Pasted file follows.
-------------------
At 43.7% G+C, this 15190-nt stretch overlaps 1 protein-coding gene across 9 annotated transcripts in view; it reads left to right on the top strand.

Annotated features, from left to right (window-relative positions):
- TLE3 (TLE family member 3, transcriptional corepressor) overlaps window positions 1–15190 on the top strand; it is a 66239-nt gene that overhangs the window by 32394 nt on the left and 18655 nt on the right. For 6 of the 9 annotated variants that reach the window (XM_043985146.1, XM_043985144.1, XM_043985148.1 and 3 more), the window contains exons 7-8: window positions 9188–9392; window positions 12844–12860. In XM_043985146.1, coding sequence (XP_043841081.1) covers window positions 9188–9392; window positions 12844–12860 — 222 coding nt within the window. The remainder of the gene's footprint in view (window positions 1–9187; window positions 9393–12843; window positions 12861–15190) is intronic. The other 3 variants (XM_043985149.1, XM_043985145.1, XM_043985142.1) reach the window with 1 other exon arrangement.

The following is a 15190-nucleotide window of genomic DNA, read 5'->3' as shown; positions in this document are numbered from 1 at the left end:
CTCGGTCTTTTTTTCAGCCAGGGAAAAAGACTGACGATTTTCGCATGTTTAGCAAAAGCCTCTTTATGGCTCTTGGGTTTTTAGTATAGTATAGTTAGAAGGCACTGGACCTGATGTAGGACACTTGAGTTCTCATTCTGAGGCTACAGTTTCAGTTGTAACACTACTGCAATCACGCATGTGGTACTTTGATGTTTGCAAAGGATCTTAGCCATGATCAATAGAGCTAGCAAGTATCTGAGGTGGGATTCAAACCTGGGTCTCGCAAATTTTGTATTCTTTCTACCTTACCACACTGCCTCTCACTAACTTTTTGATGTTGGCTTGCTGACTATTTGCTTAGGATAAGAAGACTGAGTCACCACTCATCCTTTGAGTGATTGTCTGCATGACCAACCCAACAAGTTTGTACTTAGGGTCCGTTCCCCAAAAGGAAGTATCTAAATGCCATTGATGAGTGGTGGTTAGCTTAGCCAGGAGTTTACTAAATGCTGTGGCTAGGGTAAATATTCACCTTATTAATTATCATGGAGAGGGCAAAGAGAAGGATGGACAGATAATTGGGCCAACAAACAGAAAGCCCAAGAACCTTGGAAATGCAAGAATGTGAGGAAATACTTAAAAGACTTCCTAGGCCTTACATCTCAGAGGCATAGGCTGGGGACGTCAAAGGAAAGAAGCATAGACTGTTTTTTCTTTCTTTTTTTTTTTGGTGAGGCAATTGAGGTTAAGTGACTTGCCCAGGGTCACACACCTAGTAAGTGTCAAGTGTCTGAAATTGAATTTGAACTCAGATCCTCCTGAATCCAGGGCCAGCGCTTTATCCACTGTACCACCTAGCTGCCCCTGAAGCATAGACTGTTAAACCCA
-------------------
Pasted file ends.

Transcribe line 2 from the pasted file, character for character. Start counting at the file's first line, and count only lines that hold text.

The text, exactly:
Annotated features, from left to right (window-relative positions):